In the last month before COVID changed everything, February’s REC sales fell to $149.9M from the previous month’s $154.1M. Worth noting: that 2.7% decline actually represented a 7.7% increase when adjusted for February’s fewer days per month.
MJ Biz Daily, Twitter–@ProfMJArmstrong
How did the pandemic affect 4/20 sales? Retail POS-software platform Cova produced an infographic showing US sales were down 50% or more on 4/20, and Canadian sales trailed behind them.
- Not everyone agreed with those numbers. Alberta-based REC company High Tide reported a 79% increase in 4/20 sales year-over-year.
- Saskatchewan REC retailers reported quieter sales on 4/20–albeit the decline was made up for by weeks of increased demand since the beginning of the pandemic.
CTV News, Global News
CIBC Capital Markets lowered its 2020 REC sales forecast by nearly $1B, predicting $2.5B in sales rather than its earlier $3.4B estimate.
MJ Biz Daily
- Last year’s sales amounted to $1.2B, which this year is expected to double. CIBC dropped its 2021 forecast to $4.1B from $5.5B.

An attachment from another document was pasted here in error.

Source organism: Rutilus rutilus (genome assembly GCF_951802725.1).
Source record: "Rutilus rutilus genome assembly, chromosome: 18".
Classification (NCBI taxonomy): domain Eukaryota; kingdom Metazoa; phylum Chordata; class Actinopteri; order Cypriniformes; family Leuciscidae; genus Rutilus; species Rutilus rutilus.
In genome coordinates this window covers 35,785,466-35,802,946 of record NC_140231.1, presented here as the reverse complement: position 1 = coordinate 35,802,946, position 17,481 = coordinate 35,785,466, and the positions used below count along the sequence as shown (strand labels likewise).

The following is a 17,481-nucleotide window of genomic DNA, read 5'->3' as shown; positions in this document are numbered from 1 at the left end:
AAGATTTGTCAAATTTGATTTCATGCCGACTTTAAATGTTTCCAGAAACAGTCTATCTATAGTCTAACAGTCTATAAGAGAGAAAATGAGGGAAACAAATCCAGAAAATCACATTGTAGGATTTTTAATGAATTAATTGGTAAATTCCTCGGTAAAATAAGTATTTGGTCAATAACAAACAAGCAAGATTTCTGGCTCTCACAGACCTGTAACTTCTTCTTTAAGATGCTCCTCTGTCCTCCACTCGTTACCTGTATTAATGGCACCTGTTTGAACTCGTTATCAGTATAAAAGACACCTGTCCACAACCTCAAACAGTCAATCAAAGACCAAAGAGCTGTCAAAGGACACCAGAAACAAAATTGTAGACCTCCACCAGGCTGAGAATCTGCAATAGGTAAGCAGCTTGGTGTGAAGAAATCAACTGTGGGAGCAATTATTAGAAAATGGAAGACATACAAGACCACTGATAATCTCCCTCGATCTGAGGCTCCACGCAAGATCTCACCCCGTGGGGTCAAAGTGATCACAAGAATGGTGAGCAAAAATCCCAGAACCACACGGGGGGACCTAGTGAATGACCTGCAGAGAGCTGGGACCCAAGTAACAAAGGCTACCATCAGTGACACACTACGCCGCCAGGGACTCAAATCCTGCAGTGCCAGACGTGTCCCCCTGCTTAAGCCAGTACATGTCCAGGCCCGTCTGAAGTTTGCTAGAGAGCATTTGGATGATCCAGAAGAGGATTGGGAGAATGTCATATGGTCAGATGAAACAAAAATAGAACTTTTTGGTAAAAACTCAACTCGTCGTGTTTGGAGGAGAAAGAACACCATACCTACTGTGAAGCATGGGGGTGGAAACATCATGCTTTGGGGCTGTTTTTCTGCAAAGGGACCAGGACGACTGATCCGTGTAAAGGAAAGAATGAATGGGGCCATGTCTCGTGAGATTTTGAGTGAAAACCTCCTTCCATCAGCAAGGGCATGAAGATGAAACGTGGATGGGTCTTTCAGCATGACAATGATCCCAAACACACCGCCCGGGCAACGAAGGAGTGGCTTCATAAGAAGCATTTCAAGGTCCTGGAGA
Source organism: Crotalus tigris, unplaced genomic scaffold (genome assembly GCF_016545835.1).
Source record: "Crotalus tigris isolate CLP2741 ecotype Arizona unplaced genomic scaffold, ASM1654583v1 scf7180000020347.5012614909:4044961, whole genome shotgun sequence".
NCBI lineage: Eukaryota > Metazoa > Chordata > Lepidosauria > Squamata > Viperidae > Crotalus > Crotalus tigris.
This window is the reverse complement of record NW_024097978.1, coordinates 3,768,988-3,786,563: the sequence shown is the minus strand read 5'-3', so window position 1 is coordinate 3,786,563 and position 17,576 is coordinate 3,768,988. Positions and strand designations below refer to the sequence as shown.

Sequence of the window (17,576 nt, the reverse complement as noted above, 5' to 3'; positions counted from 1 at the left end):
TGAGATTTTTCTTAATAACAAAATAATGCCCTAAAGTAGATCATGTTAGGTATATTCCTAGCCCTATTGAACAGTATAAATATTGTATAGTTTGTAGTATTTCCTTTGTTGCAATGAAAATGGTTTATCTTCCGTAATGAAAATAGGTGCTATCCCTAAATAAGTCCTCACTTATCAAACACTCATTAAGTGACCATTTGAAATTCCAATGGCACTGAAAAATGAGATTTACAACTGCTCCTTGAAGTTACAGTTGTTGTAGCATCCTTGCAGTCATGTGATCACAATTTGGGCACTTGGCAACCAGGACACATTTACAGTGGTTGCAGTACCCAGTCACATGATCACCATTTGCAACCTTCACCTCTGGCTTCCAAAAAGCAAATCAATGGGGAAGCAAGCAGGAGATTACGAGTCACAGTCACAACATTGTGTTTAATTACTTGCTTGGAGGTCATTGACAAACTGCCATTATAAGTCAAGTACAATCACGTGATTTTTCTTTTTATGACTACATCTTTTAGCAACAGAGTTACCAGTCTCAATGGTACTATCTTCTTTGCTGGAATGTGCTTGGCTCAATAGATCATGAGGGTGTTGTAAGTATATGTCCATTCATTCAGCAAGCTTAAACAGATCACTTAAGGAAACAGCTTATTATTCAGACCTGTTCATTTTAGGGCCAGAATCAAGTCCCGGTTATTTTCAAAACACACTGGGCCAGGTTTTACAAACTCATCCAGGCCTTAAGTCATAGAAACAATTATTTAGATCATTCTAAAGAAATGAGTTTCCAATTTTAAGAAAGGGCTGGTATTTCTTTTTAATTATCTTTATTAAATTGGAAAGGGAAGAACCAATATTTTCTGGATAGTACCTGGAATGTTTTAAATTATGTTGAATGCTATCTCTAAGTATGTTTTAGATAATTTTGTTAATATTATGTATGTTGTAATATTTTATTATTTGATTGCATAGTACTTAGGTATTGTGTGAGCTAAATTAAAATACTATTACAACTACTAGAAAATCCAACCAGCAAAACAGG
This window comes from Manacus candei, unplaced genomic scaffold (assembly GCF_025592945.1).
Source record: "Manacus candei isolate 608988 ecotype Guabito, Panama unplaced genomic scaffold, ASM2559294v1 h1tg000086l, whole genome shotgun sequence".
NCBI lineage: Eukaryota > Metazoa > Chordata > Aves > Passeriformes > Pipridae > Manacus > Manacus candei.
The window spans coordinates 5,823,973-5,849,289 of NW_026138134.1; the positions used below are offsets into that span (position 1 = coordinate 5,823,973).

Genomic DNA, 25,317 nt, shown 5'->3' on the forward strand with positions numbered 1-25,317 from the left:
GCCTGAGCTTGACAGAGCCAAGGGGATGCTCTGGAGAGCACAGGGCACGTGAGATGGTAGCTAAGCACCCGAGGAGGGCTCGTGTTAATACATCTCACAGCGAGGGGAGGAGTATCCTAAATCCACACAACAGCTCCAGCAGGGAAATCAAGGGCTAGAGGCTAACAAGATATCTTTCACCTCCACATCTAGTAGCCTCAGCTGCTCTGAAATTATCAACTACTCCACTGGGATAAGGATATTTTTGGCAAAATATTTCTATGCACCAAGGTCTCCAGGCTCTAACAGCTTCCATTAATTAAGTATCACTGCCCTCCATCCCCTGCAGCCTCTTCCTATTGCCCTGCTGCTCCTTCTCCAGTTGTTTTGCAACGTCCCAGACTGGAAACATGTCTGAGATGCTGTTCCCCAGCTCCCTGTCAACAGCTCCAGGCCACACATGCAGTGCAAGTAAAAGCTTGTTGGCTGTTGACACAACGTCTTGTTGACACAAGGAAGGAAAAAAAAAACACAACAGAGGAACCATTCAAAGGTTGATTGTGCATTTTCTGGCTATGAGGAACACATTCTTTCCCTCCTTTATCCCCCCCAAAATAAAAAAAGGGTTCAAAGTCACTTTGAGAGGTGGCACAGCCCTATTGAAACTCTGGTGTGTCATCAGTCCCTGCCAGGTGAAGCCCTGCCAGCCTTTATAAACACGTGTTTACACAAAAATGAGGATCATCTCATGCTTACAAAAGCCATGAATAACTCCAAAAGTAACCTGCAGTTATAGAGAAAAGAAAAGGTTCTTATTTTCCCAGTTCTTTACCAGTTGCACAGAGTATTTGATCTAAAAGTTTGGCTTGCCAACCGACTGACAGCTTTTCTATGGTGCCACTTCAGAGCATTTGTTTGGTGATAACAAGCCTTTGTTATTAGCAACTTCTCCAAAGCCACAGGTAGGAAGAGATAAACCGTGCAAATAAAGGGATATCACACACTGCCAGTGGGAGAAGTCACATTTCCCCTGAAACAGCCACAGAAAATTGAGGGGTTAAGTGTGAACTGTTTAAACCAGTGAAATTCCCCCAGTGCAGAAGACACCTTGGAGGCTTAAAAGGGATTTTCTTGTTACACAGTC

- Importantly, CIBC analysts don’t expect the surge in sales that followed the pandemic to last, chiefly because it’s based in online orders. They stress brick-and-mortar availability remains foundational to REC sales.
Twitter–@matt_lamers, BNN Bloomberg
Most consumers under 40 are likely to buy REC through legal channels, while older consumers tend to continue buying illegally. In both legal and underground markets, loose flower predominates (slightly more popular on legacy market, while the legal market offers more pre-rolled joints). Shoppers spend about the same amounts in either market.